Pancreatic cancer: disease dynamics, tumor biology and the role of the microenvironment

Oncotarget. 2018 Jan 6;9(5):6644-6651. doi: 10.18632/oncotarget.24019. eCollection 2018 Jan 19.


Pancreatic cancer is known for its propensity to metastasize. Recent studies have challenged the commonly held belief that pancreatic cancer is a stepwise process, where tumor cells disseminate late in primary tumor development. Instead it has been suggested that pancreatic tumor cells may disseminate early and develop independently and in parallel to the primary tumor. Circulating tumor cells can be found in most patients with pancreatic cancer, even in those with localized stage. Also, recent phylogenetic analyses have revealed evidence for a branched evolution where metastatic lineages can develop early in tumor development. In this Review, we discuss current models of pancreatic cancer progression and the importance of the tumor microenvironment, in order to better understand the recalcitrant nature of this disease.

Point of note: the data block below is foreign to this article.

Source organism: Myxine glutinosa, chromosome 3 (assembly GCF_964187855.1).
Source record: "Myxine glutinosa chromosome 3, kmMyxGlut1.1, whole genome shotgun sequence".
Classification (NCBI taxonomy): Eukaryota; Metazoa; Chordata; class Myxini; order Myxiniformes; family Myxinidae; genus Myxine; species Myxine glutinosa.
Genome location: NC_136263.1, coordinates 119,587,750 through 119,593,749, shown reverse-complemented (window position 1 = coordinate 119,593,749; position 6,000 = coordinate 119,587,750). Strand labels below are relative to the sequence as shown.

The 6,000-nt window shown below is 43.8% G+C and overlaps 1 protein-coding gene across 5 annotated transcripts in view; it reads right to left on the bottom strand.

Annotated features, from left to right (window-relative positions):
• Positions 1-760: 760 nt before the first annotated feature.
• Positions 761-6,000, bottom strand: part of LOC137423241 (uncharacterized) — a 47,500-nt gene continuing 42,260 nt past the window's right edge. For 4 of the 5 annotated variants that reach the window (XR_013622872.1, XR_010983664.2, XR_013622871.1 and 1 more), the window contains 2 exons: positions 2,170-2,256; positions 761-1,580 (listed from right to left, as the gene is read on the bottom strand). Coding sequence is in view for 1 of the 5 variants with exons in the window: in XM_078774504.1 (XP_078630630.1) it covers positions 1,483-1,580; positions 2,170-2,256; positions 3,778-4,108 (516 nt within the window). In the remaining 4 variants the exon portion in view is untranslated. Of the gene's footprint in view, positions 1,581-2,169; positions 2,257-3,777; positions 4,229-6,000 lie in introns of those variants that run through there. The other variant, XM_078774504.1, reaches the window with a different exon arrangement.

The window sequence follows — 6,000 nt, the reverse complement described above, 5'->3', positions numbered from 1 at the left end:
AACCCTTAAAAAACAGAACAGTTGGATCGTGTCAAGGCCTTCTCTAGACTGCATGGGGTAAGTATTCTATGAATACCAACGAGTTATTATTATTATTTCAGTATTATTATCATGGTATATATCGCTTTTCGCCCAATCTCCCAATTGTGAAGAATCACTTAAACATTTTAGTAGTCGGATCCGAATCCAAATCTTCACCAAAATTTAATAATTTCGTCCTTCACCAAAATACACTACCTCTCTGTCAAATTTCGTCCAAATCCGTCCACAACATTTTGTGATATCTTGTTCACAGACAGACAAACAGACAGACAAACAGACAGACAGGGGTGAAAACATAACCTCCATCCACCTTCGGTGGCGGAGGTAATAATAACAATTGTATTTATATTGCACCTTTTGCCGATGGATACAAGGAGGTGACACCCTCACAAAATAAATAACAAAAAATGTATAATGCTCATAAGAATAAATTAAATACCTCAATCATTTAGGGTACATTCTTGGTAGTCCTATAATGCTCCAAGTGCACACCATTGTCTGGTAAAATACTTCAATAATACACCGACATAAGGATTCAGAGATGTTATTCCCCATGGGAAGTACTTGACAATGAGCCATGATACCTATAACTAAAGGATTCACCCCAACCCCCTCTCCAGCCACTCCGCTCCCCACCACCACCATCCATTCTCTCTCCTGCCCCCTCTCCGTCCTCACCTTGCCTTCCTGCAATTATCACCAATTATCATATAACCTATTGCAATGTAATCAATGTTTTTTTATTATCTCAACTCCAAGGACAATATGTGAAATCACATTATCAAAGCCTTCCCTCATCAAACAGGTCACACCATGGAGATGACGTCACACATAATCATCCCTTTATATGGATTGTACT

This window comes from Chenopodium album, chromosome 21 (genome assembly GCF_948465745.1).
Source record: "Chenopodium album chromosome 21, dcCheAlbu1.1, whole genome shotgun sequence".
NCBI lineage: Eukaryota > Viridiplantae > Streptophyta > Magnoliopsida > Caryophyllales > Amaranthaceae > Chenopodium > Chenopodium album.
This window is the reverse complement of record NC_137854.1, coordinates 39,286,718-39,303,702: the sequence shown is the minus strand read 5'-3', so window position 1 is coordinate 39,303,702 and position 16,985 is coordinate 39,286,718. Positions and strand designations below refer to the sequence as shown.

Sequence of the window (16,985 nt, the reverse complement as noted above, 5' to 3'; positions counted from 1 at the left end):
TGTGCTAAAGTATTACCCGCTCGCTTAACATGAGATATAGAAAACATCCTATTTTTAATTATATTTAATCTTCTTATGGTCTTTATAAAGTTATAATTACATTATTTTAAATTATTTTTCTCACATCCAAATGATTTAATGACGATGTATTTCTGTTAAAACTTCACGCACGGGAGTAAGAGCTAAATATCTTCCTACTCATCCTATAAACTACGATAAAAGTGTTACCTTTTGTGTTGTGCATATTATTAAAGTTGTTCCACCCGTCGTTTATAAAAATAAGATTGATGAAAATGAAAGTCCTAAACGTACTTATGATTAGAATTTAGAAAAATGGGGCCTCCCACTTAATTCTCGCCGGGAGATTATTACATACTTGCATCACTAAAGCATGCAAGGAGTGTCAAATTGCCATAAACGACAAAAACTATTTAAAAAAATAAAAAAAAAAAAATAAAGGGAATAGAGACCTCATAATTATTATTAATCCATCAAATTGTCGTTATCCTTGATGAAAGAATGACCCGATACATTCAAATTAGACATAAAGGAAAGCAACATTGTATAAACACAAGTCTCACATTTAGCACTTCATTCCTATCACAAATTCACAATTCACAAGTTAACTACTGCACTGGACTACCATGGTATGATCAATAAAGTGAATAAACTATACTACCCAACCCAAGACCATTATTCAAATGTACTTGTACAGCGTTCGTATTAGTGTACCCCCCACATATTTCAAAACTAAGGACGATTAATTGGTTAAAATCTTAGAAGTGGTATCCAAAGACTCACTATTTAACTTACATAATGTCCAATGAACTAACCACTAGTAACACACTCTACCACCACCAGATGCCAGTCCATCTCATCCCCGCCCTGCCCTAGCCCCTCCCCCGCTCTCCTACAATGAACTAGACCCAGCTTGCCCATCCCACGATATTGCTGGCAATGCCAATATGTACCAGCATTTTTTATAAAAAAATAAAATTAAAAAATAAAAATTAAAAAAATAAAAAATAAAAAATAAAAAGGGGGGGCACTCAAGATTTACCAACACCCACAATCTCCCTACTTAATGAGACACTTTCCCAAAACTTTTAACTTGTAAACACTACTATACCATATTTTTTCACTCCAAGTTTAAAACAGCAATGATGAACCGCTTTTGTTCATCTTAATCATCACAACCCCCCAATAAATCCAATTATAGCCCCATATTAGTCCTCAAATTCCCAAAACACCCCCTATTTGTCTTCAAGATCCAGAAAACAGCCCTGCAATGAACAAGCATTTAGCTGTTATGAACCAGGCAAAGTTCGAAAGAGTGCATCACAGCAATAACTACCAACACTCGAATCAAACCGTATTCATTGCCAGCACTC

Keywords: disease dynamics; microenvironment; pancreatic cancer; tumor biology.

Publication types

  • Review